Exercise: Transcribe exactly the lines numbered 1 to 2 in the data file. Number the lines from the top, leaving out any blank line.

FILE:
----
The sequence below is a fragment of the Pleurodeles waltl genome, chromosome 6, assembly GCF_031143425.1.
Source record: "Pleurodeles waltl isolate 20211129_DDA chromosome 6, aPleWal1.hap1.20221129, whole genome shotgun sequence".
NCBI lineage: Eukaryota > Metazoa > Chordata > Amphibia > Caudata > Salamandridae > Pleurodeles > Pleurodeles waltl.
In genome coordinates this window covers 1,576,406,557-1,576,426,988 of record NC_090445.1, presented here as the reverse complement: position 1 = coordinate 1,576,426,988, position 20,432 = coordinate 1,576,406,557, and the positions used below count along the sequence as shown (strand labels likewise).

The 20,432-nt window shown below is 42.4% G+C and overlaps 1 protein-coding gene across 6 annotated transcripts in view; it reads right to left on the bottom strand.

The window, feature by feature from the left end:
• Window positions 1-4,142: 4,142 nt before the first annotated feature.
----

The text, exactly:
The sequence below is a fragment of the Pleurodeles waltl genome, chromosome 6, assembly GCF_031143425.1.
Source record: "Pleurodeles waltl isolate 20211129_DDA chromosome 6, aPleWal1.hap1.20221129, whole genome shotgun sequence".